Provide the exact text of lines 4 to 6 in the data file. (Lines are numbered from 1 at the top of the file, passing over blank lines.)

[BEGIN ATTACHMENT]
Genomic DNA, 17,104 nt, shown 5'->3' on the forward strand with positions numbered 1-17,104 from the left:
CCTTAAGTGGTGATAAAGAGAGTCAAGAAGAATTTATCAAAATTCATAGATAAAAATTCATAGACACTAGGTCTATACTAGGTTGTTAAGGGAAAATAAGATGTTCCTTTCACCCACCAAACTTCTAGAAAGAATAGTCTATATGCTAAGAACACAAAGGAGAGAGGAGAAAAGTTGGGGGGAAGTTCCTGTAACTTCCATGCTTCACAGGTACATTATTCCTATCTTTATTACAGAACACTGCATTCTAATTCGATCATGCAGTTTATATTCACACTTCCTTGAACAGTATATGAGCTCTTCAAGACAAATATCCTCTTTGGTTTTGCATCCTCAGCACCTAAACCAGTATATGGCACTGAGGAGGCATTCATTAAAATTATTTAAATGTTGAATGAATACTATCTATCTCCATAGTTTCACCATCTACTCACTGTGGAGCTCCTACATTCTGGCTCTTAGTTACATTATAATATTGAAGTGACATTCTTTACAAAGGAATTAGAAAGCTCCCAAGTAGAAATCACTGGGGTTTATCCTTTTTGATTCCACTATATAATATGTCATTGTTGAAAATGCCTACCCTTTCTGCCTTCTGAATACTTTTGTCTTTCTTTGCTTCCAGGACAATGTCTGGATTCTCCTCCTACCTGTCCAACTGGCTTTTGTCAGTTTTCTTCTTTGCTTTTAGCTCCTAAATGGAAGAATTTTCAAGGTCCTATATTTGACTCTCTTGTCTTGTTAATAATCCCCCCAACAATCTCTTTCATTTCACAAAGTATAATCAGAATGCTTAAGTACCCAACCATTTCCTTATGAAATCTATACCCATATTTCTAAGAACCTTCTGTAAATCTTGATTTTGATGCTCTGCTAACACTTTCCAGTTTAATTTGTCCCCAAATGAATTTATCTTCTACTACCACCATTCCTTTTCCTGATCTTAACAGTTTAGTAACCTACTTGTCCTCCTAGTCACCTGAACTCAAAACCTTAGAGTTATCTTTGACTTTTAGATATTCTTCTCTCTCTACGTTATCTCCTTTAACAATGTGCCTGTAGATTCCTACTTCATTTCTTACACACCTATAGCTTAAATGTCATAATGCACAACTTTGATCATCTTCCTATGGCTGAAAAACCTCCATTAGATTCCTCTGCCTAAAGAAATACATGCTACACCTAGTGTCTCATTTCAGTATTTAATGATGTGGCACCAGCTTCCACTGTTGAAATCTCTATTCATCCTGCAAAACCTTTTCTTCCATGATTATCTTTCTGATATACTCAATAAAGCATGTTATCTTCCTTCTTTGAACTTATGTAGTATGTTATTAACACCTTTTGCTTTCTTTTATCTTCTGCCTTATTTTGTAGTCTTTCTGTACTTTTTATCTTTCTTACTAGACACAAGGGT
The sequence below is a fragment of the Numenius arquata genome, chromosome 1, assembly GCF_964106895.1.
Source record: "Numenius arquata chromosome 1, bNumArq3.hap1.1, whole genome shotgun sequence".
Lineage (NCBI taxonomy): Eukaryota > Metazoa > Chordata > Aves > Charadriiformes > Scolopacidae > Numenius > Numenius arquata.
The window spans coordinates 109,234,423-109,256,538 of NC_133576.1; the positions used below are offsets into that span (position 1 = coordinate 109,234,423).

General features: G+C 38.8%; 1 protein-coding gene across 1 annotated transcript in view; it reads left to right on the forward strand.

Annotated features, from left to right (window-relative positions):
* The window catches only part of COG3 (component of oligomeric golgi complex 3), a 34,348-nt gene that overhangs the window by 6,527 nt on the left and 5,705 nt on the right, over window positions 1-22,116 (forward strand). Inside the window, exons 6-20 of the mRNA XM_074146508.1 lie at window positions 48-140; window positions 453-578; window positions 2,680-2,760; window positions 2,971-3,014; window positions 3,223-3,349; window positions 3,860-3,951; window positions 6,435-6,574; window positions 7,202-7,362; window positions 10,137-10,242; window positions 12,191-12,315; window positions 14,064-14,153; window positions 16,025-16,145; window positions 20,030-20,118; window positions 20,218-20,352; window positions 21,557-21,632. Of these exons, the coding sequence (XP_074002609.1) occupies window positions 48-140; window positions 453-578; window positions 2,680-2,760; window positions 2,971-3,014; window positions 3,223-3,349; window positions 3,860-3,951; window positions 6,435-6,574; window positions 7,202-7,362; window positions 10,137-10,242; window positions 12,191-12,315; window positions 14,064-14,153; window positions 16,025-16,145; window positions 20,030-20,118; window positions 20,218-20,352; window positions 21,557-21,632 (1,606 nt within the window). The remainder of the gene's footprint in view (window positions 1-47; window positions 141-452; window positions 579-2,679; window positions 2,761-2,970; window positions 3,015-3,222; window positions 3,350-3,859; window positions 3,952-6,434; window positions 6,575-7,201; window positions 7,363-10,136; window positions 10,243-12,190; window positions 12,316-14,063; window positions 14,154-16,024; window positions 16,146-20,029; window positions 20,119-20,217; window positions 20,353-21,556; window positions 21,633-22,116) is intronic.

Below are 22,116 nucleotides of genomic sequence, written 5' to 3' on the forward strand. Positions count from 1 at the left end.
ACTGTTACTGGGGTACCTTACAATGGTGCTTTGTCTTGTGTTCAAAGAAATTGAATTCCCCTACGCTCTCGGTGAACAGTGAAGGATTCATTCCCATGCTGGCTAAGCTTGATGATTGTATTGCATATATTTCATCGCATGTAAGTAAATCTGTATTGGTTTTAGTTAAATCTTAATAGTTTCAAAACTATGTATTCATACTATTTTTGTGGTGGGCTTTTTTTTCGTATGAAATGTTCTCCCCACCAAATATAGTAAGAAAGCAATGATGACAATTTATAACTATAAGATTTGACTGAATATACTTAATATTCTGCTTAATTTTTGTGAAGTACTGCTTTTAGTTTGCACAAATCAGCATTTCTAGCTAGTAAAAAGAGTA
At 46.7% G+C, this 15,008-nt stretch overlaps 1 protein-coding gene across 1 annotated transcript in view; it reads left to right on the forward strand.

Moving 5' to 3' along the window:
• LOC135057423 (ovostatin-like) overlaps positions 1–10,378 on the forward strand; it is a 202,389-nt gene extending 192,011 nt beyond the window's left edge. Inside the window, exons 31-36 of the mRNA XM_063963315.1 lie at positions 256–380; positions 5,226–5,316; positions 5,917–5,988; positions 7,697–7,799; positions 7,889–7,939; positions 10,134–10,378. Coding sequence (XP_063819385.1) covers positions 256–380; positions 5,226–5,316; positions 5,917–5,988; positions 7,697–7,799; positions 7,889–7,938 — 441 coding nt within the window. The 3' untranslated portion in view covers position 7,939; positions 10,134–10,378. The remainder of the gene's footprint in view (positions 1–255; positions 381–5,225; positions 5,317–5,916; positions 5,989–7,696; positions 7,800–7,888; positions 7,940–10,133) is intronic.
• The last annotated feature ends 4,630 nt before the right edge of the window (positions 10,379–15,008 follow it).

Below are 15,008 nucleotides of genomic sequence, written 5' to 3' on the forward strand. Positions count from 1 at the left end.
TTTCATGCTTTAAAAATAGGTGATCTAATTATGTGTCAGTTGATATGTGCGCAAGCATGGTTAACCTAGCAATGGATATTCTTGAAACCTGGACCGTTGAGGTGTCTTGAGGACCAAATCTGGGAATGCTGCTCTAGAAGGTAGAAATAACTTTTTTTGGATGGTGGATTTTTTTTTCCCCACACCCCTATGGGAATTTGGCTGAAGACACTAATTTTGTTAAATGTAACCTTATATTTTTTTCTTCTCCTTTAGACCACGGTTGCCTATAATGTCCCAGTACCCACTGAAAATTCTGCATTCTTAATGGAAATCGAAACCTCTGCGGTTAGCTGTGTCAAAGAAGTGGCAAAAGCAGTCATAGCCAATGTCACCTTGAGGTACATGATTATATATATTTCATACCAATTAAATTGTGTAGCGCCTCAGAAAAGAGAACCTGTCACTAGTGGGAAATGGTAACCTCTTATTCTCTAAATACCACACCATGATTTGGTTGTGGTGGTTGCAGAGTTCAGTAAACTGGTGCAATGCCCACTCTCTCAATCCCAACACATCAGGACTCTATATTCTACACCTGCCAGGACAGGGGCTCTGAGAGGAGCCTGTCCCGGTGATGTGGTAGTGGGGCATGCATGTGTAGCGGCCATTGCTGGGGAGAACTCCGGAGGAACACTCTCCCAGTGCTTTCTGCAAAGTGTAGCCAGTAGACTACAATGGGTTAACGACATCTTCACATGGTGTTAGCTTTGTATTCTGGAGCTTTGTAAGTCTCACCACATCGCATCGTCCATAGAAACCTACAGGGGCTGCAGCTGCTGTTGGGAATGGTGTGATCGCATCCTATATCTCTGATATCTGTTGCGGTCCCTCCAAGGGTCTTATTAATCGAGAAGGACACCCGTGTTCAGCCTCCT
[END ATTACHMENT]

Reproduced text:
Source record: "Numenius arquata chromosome 1, bNumArq3.hap1.1, whole genome shotgun sequence".
Lineage (NCBI taxonomy): Eukaryota > Metazoa > Chordata > Aves > Charadriiformes > Scolopacidae > Numenius > Numenius arquata.
The window spans coordinates 109,234,423-109,256,538 of NC_133576.1; the positions used below are offsets into that span (position 1 = coordinate 109,234,423).